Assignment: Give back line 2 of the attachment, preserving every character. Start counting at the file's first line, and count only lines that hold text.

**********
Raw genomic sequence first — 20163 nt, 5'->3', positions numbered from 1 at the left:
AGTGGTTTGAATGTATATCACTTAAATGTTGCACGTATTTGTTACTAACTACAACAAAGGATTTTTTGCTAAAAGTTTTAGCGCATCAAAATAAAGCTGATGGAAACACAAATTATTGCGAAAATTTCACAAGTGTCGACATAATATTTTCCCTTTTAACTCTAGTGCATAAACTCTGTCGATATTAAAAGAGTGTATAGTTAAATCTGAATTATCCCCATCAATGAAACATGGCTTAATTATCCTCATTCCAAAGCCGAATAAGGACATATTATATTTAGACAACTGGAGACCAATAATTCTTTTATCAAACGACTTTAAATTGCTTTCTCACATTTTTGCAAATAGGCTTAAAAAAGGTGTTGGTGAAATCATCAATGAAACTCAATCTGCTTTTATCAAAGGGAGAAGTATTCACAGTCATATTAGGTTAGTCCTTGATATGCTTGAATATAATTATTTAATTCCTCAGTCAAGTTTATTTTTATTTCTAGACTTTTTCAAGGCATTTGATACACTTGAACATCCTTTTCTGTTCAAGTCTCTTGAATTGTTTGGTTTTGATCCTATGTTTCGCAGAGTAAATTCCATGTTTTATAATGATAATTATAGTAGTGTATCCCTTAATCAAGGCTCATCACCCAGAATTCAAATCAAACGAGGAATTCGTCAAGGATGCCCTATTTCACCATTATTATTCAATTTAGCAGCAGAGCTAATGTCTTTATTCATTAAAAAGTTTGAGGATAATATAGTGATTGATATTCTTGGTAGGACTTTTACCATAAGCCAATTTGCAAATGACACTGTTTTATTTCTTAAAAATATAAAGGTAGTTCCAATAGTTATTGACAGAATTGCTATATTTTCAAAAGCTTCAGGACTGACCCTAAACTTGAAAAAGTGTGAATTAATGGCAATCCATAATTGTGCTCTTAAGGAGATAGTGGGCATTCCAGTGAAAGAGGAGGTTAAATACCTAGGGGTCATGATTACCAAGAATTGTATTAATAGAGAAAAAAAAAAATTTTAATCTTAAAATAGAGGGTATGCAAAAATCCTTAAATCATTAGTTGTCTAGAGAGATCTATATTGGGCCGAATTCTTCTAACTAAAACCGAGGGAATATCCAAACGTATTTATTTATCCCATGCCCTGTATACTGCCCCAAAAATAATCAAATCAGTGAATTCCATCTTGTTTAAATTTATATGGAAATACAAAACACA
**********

AGTGGTTTGAATGTATATCACTTAAATGTTGCACGTATTTGTTACTAACTACAACAAAGGATTTTTTGCTAAAAGTTTTAGCGCATCAAAATAAAGCTGATGGAAACACAAATTATTGCGAAAATTTCACAAGTGTCGACATAATATTTTCCCTTTTAACTCTAGTGCATAAACTCTGTCGATATTAAAAGAGTGTATAGTTAAATCTGAATTATCCCCATCAATGAAACATGGCTTAATTATCCTCATTCCAAAGCCGAATAAGGACATATTATATTTAGACAACTGGAGACCAATAATTCTTTTATCAAACGACTTTAAATTGCTTTCTCACATTTTTGCAAATAGGCTTAAAAAAGGTGTTGGTGAAATCATCAATGAAACTCAATCTGCTTTTATCAAAGGGAGAAGTATTCACAGTCATATTAGGTTAGTCCTTGATATGCTTGAATATAATTATTTAATTCCTCAGTCAAGTTTATTTTTATTTCTAGACTTTTTCAAGGCATTTGATACACTTGAACATCCTTTTCTGTTCAAGTCTCTTGAATTGTTTGGTTTTGATCCTATGTTTCGCAGAGTAAATTCCATGTTTTATAATGATAATTATAGTAGTGTATCCCTTAATCAAGGCTCATCACCCAGAATTCAAATCAAACGAGGAATTCGTCAAGGATGCCCTATTTCACCATTATTATTCAATTTAGCAGCAGAGCTAATGTCTTTATTCATTAAAAAGTTTGAGGATAATATAGTGATTGATATTCTTGGTAGGACTTTTACCATAAGCCAATTTGCAAATGACACTGTTTTATTTCTTAAAAATATAAAGGTAGTTCCAATAGTTATTGACAGAATTGCTATATTTTCAAAAGCTTCAGGACTGACCCTAAACTTGAAAAAGTGTGAATTAATGGCAATCCATAATTGTGCTCTTAAGGAGATAGTGGGCATTCCAGTGAAAGAGGAGGTTAAATACCTAGGGGTCATGATTACCAAGAATTGTATTAATAGAGAAAAAAAAAAATTTTAATCTTAAAATAGAGGGTATGCAAAAATCCTTAAATCATTAGTTGTCTAGAGAGATCTATATTGGGCCGAATTCTTCTAACTAAAACCGAGGGAATATCCAAACGTATTTATTTATCCCATGCCCTGTATACTGCCCCAAAAATAATCAAATCAGTGAATTCCATCTTGTTTAAATTTATATGGAAATACAAAACACA